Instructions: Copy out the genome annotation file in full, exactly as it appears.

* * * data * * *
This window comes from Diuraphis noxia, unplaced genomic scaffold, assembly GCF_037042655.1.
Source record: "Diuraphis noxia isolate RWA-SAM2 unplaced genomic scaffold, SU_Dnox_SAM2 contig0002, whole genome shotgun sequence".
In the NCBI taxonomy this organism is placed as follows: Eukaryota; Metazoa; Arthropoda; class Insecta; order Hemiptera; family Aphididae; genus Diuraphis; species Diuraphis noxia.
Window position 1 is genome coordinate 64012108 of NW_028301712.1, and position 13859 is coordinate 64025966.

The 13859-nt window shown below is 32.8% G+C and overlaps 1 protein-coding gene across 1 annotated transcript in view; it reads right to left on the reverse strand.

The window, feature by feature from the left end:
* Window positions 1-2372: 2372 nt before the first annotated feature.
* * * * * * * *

This window comes from Diuraphis noxia, unplaced genomic scaffold, assembly GCF_037042655.1.
Source record: "Diuraphis noxia isolate RWA-SAM2 unplaced genomic scaffold, SU_Dnox_SAM2 contig0002, whole genome shotgun sequence".
In the NCBI taxonomy this organism is placed as follows: Eukaryota; Metazoa; Arthropoda; class Insecta; order Hemiptera; family Aphididae; genus Diuraphis; species Diuraphis noxia.
Window position 1 is genome coordinate 64012108 of NW_028301712.1, and position 13859 is coordinate 64025966.

The 13859-nt window shown below is 32.8% G+C and overlaps 1 protein-coding gene across 1 annotated transcript in view; it reads right to left on the reverse strand.

The window, feature by feature from the left end:
* Window positions 1-2372: 2372 nt before the first annotated feature.